The Westminster rumour mill has been rumbling for some time that a huge number of MPs are planning to leave Parliament at the next election. Already some from all parties have announced their “retirement” as a result of the expenses scandal but the word is that a huge number of Labour MPs are preparing to join them.
One of the great advantages that any MP has in a tight contest is the incumbency factor. The MP will have helped many hundreds or thousands of people in his or her constituency. In addition they now have a £10,000 per year Communications Allowance which allows them to publish information telling their constituents what a great job they are doing for them. They will have therefore built up a degree of personal support that transcends the usual party boundaries. All of this is lost when an MP retires and a new candidate is selected. There is also the risk that the new candidate fails to measure up against a challenging candidate from another party who will probably have been in place for some time.
The news that around a third of the Parliamentary Labour Party (or 120 Labour MPs)is to retire is a body blow to Labour. I have no doubt that as a result they will lose seats that they might otherwise have held, adding to the likely crushing defeat at the next General Election.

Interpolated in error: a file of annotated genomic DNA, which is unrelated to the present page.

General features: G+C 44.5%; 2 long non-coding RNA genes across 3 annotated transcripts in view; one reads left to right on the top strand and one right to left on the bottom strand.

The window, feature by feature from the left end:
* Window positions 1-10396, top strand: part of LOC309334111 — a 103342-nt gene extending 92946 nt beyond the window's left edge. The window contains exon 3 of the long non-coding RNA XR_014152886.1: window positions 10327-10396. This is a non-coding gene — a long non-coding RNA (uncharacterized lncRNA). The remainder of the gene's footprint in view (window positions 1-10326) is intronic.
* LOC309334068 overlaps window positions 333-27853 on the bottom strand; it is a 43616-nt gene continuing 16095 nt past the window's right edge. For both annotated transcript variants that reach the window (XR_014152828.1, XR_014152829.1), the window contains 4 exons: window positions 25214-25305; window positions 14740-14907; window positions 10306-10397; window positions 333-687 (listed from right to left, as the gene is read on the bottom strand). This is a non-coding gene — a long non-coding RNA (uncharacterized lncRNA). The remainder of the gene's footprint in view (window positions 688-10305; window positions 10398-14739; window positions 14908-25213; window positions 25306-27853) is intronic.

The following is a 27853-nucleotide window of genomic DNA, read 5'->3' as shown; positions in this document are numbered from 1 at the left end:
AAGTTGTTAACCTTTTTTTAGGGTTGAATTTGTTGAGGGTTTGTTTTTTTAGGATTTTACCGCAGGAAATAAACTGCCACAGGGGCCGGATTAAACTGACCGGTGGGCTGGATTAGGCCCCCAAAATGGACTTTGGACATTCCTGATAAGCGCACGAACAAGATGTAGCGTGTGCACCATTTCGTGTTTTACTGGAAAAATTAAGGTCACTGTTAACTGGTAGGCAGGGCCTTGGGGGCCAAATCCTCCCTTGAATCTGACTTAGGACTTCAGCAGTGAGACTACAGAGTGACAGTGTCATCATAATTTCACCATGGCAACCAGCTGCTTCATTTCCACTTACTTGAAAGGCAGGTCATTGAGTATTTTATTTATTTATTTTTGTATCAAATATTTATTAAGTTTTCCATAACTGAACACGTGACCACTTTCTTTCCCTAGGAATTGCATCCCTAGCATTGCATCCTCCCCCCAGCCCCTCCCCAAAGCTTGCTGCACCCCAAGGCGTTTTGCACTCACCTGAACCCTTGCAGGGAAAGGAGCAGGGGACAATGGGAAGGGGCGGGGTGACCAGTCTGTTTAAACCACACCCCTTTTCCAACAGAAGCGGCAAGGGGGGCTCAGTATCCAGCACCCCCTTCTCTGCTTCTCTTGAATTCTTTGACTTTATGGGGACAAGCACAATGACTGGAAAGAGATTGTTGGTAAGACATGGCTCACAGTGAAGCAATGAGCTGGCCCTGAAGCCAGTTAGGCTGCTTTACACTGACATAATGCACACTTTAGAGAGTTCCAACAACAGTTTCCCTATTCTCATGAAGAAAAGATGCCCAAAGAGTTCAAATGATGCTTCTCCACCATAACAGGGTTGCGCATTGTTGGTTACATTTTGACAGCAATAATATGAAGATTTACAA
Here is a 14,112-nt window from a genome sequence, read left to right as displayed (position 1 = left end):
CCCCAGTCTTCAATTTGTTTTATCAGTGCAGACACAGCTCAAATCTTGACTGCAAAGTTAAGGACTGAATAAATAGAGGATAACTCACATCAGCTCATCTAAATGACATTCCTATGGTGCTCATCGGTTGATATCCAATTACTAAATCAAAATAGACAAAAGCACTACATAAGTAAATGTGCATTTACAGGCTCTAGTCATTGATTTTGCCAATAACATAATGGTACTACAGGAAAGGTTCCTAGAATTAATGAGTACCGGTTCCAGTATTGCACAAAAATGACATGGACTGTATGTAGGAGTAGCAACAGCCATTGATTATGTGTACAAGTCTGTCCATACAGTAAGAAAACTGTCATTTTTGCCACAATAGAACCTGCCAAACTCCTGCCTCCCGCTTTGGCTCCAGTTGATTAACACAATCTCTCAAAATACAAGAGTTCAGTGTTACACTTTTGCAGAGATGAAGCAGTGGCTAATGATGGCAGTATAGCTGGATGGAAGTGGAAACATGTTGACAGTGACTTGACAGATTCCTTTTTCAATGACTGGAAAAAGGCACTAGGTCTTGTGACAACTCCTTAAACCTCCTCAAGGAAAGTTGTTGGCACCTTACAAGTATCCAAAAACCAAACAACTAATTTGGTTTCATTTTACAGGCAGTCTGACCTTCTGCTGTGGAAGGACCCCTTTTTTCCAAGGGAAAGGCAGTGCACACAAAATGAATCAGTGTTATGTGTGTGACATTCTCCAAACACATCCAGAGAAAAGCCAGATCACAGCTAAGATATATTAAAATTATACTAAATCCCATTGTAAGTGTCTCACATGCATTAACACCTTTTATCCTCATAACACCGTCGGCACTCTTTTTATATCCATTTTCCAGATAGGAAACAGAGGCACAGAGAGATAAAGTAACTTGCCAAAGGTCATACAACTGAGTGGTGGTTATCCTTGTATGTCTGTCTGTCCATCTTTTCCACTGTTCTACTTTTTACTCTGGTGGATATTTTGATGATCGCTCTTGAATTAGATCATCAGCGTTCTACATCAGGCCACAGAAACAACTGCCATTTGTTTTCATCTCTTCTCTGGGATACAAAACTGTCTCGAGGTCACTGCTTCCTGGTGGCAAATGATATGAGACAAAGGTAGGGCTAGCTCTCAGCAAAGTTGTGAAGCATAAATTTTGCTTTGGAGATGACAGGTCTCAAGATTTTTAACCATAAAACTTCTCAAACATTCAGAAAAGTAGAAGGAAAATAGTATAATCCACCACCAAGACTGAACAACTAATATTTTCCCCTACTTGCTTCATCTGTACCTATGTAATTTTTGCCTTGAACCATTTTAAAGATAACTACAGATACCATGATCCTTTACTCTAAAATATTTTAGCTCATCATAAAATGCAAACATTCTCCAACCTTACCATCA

The fact that so many MPs are to retire will have other consequences as well. Discipline will be harder to maintain over MPs who have decided that they have no future in the Parliamentary party. The power of the Whips rests largely in the ability to offer or withhold advancement as a Minister or for plum committee posts. I would expect more Commons rebellions, more Government defeats and possibly some MPs deciding to cross the floor to make their protest against Gordon Brown’s lack of leadership. The whole situation becomes a vicious cycle as was learned by the Conservatives in the run up to 1997.
Since a percentage of the MPs retiring will probably be in “safe” seats in the North and Scotland, that may also help the Lib Dems and SNP. However, the Conservatives are likely to gain the most as they are the challengers in a swathe of marginal seats in the Midlands and South of England.
I would suggest that anyone that bets on these things reduces the number of likely Labour seats and increases the consequent Conservative majority in their betting.